In Tehran, Haji Akhund lived in various Bahá'í households and was soon one of the focal points of the community there. He became one of the main channels through which the Bahá'ís communicated with Bahá'u'lláh and received his replies. He also became well-known to the authorities as one of the leading Bahá'ís and thus a target of persecution. `Abdu'l-Bahá writes that whenever the Haji heard of an outburst of persecution of the Bahá'ís, he would wrap his cloak around him and await the arrival of the guards to arrest him (MF 11). Over the years he succeeded in renewing his father's faith, as well as converting his two brothers and four sisters, and other inhabitants of his home village.

In about 1287/1870-71, Haji Akhund traveled to Akka to visit Bahá'u'lláh. During his absence, his wife died and, on his return to Tehran, Haji Akhund married in 1289/1872 Fatimih Bagum of Isfahan, a descendant of one of the Safavid kings. On only the third day of their marriage, government officers broke into their home and arrested the Haji on the orders of the governor of Tehran, Kamran Mirza Nayibu's-Saltanih. Haji Akhund spent seven months in prison, until one day the Shah ordered prisoners in the `Anbar prison of Tehran to be released as thanksgiving for his deliverance from serious injury in a fall from his horse. After staying in his home for about two months, Haji Akhund set off on a three-month tour of the Bahá'í communities in Mazandaran. After a further brief spell at home, Haji Akhund set off again for Akka, where he remained for six months.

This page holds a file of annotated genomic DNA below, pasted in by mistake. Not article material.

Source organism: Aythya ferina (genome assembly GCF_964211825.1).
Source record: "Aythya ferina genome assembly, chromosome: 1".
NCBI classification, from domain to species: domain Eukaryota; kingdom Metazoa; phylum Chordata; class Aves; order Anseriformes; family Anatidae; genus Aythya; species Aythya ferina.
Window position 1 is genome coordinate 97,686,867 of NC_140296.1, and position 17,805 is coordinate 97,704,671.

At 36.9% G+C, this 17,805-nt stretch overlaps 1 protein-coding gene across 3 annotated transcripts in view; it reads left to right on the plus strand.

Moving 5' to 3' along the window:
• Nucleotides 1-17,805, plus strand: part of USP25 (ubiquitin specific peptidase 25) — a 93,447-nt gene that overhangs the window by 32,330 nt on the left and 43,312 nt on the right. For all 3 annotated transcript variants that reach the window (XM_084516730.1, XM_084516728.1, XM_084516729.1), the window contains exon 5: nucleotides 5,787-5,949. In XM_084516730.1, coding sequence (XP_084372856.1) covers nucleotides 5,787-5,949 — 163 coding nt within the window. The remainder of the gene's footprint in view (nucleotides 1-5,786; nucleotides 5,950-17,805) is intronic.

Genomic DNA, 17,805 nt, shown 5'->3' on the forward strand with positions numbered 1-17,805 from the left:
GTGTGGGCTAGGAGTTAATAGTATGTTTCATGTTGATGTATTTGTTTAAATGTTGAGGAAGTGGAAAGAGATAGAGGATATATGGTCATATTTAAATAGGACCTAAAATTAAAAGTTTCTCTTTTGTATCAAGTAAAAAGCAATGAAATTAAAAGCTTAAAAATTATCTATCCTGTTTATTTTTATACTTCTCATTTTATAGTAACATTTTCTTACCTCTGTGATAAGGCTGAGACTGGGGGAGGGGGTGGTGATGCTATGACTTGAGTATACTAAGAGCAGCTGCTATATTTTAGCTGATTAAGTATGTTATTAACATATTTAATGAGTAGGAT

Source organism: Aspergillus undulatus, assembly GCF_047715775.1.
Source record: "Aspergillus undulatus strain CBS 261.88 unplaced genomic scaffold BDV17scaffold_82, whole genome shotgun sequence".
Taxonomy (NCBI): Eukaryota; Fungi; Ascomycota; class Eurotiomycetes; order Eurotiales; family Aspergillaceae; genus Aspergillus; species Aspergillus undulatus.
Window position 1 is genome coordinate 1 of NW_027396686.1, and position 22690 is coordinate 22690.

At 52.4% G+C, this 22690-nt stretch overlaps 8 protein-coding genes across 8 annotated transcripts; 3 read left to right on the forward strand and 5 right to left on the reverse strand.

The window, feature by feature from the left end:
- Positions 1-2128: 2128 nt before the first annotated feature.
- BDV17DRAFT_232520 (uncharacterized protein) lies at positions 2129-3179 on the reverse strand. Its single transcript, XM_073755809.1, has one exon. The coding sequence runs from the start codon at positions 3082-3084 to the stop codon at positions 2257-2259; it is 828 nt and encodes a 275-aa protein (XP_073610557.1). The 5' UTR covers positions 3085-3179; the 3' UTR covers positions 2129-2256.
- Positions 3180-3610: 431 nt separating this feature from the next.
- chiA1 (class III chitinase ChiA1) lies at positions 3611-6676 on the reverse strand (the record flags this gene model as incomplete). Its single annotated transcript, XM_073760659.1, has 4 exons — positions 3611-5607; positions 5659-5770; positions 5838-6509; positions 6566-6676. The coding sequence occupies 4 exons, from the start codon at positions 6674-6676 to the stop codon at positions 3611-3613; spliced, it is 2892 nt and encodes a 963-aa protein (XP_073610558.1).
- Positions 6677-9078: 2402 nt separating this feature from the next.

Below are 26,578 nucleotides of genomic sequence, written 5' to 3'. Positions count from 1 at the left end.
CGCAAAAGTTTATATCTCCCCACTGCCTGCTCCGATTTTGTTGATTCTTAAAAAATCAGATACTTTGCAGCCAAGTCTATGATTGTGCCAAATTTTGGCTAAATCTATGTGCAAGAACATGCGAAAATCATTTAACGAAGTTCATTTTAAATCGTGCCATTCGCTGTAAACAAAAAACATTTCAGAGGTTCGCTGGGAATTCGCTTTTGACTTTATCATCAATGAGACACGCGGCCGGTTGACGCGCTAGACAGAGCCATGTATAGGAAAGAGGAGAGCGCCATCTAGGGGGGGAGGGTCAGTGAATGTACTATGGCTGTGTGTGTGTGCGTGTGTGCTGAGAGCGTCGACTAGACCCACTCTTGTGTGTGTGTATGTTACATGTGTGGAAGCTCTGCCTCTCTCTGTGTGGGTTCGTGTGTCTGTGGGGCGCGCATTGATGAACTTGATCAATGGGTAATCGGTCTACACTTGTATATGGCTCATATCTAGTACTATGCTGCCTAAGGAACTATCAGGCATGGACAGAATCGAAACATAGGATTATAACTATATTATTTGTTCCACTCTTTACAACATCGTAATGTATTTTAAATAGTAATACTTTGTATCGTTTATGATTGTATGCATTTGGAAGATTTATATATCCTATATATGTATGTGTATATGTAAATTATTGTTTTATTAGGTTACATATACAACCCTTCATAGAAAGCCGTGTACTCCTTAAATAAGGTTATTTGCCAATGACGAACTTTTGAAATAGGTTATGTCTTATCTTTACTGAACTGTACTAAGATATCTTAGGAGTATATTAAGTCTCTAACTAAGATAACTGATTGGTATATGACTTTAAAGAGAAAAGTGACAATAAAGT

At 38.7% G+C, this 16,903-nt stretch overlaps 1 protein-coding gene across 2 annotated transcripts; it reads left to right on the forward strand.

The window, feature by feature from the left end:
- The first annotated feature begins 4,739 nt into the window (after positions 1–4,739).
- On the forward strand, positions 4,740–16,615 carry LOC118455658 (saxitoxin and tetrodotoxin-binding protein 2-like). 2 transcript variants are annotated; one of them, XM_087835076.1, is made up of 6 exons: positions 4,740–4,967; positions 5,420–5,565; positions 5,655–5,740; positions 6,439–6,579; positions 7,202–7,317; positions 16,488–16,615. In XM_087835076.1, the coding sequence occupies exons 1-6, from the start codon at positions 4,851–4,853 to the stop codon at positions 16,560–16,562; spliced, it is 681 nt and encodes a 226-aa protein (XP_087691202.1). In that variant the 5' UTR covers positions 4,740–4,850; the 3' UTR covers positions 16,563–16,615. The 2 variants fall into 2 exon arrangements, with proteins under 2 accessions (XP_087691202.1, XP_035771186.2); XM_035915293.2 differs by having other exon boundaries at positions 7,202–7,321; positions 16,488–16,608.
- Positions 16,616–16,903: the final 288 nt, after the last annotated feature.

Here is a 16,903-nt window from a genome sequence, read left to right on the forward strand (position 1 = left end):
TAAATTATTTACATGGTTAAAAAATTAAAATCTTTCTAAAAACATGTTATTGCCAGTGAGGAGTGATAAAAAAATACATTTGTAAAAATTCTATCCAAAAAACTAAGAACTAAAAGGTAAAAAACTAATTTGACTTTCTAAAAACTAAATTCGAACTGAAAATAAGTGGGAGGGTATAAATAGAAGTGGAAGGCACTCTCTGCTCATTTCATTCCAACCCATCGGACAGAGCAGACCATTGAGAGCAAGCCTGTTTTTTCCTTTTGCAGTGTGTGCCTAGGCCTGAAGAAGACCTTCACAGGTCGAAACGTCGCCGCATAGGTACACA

At the end of 1882, Haji Akhund was again arrested as part of the general round-up of Tehran Bahá'ís that occurred on the orders of Kamran Mirza Nayibu's-Saltanih and at the instigation of the mujtahid Sayyid Sadiq Sanglaji. On this occasion, Haji Akhund remained in prison with his fellow-Bahá'ís for two years.

Haji Akhund was imprisoned on several further occasions. In 1305/1887 he was arrested together with a number of the Bahá'ís. He then traveled again to Akka and stayed for some time. It was at about this time that he was appointed a Hand of the Cause. In April 1891, when the Shah was trying to suppress the growing demand for reforms, he ordered the arrest of a number of the leading reformers. Among these, although they had no connection with the political agitation, were two Bahá'ís, Haji Akhund and Haji Abu'l-Hasan Amin (q.v.), who were kept in prison in Tehran and Qazvin for two years.

During this last imprisonment, Bahá'u'lláh had passed away and, when Haji Akhund was released, he departed for Akka in 1312/1894. He learned there of the rebellion of Mirza Muhammad `Ali (q.v.) against `Abdu'l-Bahá. With `Abdu'l-Bahá's permission, Haji Akhund met with Mirza Muhammad `Ali and tried unsuccessfully to persuade him to alter his stance.

Upon his return to Tehran, Haji Akhund began to emphasize the Covenant (q.v.) and moved to forestall the activities of the Covenant-breakers (q.v.). He acted in concert with the other Hands of the Cause in setting up a consulting assembly in Tehran in 1315/1897, which evolved into an elected Central Spiritual Assembly in 1317/1899. He died in Tehran on 4 March 1910 and was buried in the shrine of Imamzadih Ma`sum. He left behind one son and several daughters

Bibliography. MF 9-12. BKG 265-6. Biography by Shapur Rasikh in `Ala'i (ed.), Mu'assisih Ayadi Amru'llah 371-401. ZH 6:394-98; 8a:327-29. TS 233-6.